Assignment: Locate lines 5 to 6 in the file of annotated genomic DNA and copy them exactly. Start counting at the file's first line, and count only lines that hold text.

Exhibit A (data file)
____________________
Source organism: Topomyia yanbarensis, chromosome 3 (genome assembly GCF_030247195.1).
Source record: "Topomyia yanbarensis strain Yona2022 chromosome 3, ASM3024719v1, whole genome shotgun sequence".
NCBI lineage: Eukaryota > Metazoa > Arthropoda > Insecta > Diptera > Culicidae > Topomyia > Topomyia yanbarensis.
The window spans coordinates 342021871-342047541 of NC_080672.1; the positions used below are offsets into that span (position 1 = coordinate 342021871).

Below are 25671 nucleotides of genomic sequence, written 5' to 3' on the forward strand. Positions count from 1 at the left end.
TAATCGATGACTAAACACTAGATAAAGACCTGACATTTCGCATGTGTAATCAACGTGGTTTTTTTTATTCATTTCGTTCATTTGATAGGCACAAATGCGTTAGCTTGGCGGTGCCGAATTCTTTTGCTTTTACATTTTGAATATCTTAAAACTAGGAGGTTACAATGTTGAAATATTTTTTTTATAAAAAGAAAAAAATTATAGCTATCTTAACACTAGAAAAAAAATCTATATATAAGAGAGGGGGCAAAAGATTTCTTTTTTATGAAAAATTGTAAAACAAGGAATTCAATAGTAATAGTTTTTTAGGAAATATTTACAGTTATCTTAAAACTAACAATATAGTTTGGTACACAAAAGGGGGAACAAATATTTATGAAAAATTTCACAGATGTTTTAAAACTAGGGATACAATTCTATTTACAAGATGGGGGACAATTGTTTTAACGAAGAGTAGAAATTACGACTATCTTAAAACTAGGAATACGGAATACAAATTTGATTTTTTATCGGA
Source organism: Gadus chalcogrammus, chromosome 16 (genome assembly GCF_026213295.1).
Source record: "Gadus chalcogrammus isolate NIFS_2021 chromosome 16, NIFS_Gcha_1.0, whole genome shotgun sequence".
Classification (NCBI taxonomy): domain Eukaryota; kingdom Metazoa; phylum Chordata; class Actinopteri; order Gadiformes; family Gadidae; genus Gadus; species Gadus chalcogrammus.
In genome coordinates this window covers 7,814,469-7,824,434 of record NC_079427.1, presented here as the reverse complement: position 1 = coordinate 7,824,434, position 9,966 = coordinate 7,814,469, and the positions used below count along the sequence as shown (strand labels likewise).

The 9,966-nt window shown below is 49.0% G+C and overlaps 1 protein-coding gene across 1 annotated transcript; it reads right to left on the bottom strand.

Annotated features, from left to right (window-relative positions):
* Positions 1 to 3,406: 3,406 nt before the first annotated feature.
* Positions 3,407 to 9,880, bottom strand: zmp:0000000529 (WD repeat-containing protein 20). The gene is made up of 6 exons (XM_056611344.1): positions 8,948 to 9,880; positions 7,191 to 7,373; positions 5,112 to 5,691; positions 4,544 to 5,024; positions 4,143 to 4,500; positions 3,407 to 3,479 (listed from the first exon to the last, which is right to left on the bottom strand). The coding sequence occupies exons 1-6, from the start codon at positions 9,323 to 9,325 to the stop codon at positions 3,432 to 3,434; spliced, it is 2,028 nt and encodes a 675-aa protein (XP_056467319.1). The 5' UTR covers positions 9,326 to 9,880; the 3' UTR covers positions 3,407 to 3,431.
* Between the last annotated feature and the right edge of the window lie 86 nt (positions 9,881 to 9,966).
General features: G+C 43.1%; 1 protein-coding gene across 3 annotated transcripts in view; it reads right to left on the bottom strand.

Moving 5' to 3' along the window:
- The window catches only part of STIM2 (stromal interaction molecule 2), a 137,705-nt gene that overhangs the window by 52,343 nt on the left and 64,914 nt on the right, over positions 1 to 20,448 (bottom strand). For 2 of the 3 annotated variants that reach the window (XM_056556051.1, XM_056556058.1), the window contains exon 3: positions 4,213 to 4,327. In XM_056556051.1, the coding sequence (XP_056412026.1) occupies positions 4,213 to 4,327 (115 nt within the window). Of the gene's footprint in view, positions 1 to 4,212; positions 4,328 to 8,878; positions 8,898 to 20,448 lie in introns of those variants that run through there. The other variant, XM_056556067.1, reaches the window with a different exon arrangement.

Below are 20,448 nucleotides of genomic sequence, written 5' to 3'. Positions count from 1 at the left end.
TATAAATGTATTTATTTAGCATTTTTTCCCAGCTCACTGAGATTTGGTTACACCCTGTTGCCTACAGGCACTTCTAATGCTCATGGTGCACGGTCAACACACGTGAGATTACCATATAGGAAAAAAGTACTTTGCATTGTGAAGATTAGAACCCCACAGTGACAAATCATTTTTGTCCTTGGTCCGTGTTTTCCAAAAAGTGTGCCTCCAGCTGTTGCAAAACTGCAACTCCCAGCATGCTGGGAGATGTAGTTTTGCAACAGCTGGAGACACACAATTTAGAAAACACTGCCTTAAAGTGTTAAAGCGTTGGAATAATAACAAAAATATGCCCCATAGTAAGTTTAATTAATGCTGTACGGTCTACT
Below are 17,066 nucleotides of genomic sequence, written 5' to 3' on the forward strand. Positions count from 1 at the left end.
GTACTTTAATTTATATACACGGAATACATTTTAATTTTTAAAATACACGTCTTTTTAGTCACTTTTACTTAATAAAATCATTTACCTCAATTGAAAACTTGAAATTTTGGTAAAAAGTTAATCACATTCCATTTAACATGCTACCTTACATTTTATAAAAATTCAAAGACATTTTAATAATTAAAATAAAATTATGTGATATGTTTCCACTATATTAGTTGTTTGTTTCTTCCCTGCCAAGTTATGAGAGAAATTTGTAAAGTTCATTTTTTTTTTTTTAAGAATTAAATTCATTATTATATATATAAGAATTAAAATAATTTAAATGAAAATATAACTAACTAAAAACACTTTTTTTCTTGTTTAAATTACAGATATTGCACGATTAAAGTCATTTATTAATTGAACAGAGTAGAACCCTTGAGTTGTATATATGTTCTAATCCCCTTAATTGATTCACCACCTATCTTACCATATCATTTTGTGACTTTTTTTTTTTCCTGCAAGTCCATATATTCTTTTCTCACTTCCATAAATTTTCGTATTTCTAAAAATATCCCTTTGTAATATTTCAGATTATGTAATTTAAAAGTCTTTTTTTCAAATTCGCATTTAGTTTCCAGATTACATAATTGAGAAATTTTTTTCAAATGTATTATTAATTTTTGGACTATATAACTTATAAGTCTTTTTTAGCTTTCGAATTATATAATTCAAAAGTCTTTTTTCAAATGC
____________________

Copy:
Below are 25671 nucleotides of genomic sequence, written 5' to 3' on the forward strand. Positions count from 1 at the left end.
TAATCGATGACTAAACACTAGATAAAGACCTGACATTTCGCATGTGTAATCAACGTGGTTTTTTTTATTCATTTCGTTCATTTGATAGGCACAAATGCGTTAGCTTGGCGGTGCCGAATTCTTTTGCTTTTACATTTTGAATATCTTAAAACTAGGAGGTTACAATGTTGAAATATTTTTTTTATAAAAAGAAAAAAATTATAGCTATCTTAACACTAGAAAAAAAATCTATATATAAGAGAGGGGGCAAAAGATTTCTTTTTTATGAAAAATTGTAAAACAAGGAATTCAATAGTAATAGTTTTTTAGGAAATATTTACAGTTATCTTAAAACTAACAATATAGTTTGGTACACAAAAGGGGGAACAAATATTTATGAAAAATTTCACAGATGTTTTAAAACTAGGGATACAATTCTATTTACAAGATGGGGGACAATTGTTTTAACGAAGAGTAGAAATTACGACTATCTTAAAACTAGGAATACGGAATACAAATTTGATTTTTTATCGGA